It is also interesting to see how this graph will change in 2014, since so many of the names listed are signed for 2013 or have options that may not be picked up, so at least you can also say RAJ is a quick study.

  9. beisbol

    January 28, 2013 11:00 AM

    They’re older. Is that the point? Well done, then. Of course, they have just two players older than 34, and none older than 36. Of the two who are 36, one’s a HOFer with a legendary work ethic, and the other is one year removed from being a pretty good player. Further, well over 50% of the money the Phillies have invested in older players (34+) comes off the books after 2013. So just how crippling is this bind they’re in?

    The entire season comes down to what sort of pitcher Roy Halladay is. If he is 95% of the Halladay we have come to expect, this is a playoff team (with a poor Halladay, the team posted the second-best NL record after the all-star break). If he’s the Halladay of last season, the chain reaction set off by his abundant shorter starts of lesser quality will severely hamper any chances at the postseason.

  10. LTG

    January 28, 2013 11:16 AM

    Why not bucket the players according to either a) aging curves or b)likelihood of injury?

    a) would place pre-peak, peak, and post-peak ages in separate buckets.

    b) would place just divide players into two buckets based on the age at which the likelihood of injury increases significantly.

    I bet the buckets would not change much if you use either of these rationales.

  11. LTG

    January 28, 2013 11:24 AM

    Also, it seems to me the M. Young contract should only count as $6M. That is the net cost to the Phils. And that is the luxury tax hit of the contract if M. Young stays on the roster until the end of the season. Not that this changes the results all that much.

  12. Pencilfish

    January 28, 2013 11:30 AM


    Ok, but 0.5% isn’t right, because you listed 16 players above. There are 9 more players in the 25-man roster. Most of them will be young (De Fratus, Aumont, Brown, Ruf, etc) pre-arbitration players. If we project each one of them to make $500k, that’s $4.5M altogether, which is more like ~3%.

    The bucketing raises an issue because you said the Phillies have a lot of past-prime players, but you didn’t define the buckets accordingly (ie, pre-prime, prime, near-prime, past-prime, etc). I think if you defined the buckets and made them smaller, it would help make your data and graphs more informative.

  13. Phillie697

    January 28, 2013 11:30 AM

    I’m sure Bill made absolutely no commentary in this post, and just posted numbers the way they have (i.e., 5 year intervals, the boundaries around what is generally accepted as pre-peak, peak, and post-peak periods) for a reason. Those of you who choose to not see the problem will never see it no matter how many numbers are placed in front of you.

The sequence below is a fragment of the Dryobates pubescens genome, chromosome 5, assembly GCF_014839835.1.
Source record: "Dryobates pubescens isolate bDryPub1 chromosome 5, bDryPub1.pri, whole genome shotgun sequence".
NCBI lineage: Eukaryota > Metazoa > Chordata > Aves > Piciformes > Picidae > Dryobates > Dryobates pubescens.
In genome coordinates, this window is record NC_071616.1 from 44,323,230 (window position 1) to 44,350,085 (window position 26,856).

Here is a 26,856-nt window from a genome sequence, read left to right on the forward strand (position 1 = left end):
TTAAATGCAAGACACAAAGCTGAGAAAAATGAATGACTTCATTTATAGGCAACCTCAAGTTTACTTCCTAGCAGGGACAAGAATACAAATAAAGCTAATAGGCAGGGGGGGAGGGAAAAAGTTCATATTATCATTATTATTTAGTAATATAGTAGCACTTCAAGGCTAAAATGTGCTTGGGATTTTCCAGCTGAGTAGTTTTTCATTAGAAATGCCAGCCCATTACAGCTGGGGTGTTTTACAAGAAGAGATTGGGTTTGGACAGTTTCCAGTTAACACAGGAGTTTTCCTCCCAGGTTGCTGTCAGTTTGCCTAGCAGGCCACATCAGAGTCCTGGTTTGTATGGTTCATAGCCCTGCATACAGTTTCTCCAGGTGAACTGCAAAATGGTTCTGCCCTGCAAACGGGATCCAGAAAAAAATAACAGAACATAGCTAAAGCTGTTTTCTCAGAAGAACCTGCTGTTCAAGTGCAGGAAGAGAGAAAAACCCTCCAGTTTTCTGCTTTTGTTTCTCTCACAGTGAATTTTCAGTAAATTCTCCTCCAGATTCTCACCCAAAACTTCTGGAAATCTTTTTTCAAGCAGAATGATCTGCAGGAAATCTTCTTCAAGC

As for people coming off the books… Here is what the salary looks like after the season ends and those salaries you speak of come off the books… Oh wait, crap, there is no need to actually make a list, because at the moment 2013 contract ends, the Phillies would be paying… ONE HUNDRED PERCENT of their salary on players 30 years old or older, with the only one under 33 being Cole Hamels. So Bill’s graph will change from 81% to… 78%. Mhmm… Progress, love it! At this rate, we might end up winning the WS again by the next century.

    And before you even point out the flaw that I haven’t taken into account of the money that comes off the books and haven’t been spent, may I remind you that RAJ has never, in his tenure as GM, signed any FA under the age of 30 except… That’s right, Douchbag Young. Yes, that’s mostly due to the fact that you almost never get to sign good players under 30 in FA, but that only underscores the point that under RAJ, this team will NEVER get younger.

  14. Kevin

    January 28, 2013 01:03 PM

    If you are a long time Phillie follower like me, you can look back over the years and see that almost every Phillie was unproductive/on the way out by age 33, save for Hall-of-Famers or Bob Boone/Larry Bowa who retired with close to the most games played at their position.

    Father time is undefeated. It might make sense to gamble on a few thirty-somethings, but to have a core of those guys and all your money tied up in them is just irresponsible.

  15. Pencilfish

    January 28, 2013 01:05 PM


    The average age of the 25-man roster was 30.9 in 2012, and it dropped to 29.6 before the DY signing. Clearly the Phillies are getting younger under RAJ’s watch. Perhaps, you meant to say younger and MORE TALENTED?!

    With all the young BP arms, Ruf, Brown, Revere, Galviz, etc, it’s illogical to suggest the Phillies will be spending 100% of their budget on “older” players.